Saturday, March 7, 2009

Terrorists win!

Terrorists win: a phrase popularized by the hit shooter Counter-Strike.

Despite my healthy distaste for the needless war in Iraq and dissatisfaction in the direction of the Afghanistan mission, I realize that terrorism in real life is no joke. You can argue that the West has provided plenty of reasons for resentment. This is true. You can also argue that the label "terrorist" is a subjective one - that one man's terrorist is another man's "freedom fighter." But this is skirting around the real issue: That there are persons out there with devious intent, utter disregard for human life, and maliciously warped minds plotting and acting toward the goals of inciting fear, death, and destruction for political gain. This is unacceptable.

The word terrorist used to invoke images of the IRA or FLQ: disgruntled members of society fighting against that same society - a battle of West against West. These situations were diffused with counter-intelligence, teams of police and military, arrests and trials, and negotiation. Thanks to Al Qaeda, "terrorism" has become almost synonymous with Islamic extremism and counter-terrorism has become war. In these turbulent times, the risk of terrorism leading to the pain and suffering of civilians remains ever high.

In this context, it is slightly distressing to note that retail giant Wal-Mart has lost track of some fifteen thousand Exit signs across America. What does this have to do with anything? Apparently, Exit signs contain the radioactive hydrogen isotope known as tritium.

The health effects of tritium exposure continue to be a hot topic of debate. It's not strong enough to penetrate the skin, and in low quantities regulators and industry groups say tritium is safe. But when inhaled or ingested it can cause permanent changes to cells and has been linked to genetic abnormalities, developmental and reproductive problems and other health issues such as cancer.

"The problem is that because it's hydrogen it can actually become part of your body," says Shawn-Patrick Stensil of Greenpeace Canada. "The radiation doesn't emit far, but when it actually becomes part of your cell it's right next to your DNA. So for a pregnant woman, for example, it can be really dangerous."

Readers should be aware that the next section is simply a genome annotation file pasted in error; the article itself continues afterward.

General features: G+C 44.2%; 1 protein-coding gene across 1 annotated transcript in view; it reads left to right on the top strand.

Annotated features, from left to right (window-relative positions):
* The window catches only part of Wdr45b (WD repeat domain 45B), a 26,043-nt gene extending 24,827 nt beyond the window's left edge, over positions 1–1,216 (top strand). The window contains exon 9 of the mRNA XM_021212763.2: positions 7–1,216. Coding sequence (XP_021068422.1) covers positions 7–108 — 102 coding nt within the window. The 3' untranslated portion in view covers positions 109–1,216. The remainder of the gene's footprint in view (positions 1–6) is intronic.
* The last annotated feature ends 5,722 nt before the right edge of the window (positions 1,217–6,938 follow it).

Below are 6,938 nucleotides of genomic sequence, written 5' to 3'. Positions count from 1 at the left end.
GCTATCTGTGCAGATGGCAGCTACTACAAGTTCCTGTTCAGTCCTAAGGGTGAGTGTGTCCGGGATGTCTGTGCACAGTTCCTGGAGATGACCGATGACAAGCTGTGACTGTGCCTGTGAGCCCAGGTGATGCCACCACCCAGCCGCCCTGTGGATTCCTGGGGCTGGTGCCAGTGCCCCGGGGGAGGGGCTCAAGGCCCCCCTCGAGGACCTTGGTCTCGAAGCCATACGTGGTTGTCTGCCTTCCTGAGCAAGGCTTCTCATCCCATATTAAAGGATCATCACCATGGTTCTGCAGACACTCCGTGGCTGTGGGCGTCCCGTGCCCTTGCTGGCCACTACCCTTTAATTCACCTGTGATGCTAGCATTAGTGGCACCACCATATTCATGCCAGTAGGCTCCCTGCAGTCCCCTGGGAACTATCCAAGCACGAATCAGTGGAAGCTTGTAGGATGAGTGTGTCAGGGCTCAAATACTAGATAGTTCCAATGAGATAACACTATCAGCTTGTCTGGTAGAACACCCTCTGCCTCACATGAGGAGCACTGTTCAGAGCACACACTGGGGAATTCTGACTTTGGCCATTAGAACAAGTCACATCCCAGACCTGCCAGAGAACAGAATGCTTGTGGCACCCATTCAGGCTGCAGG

"I'm sure thousands of them would create a credible dirty bomb," says Norm Rubin, director of nuclear research at Energy Probe in Toronto. "Most experts think the main purpose of a dirty bomb is to cause panic, disruption and expensive cleanup rather than lots of dead bodies. A bunch of tritium, especially if oxidized in an explosion, would probably do that job fine."

Tritium is also a component in nuclear warheads. In 2005, SRB Technologies got permission from the Canadian Nuclear Safety Commission to export 70,000 of its tritium exit signs to Iran. Foreign Affairs Canada blasted the regulator for allowing shipment to a country that's attempting to develop weapons of mass destruction. The shipment went through.


While the loss of a few thousand Exit signs may not seem like a big deal, the fact that the thefts took place all across the United States and Puerto Rico raises suspicion of a seriously organized effort. Sure the amount of radiation is minute, but radioactive materials are pretty tightly regulated. Trying to steal anything more high profile than Exit signs would probably have raised some red flags.

Mysterious coincidence or terrorist plot? I'll leave it for the conspiracy theorists... and intelligence agencies.

This entry was
adopted by Brutus.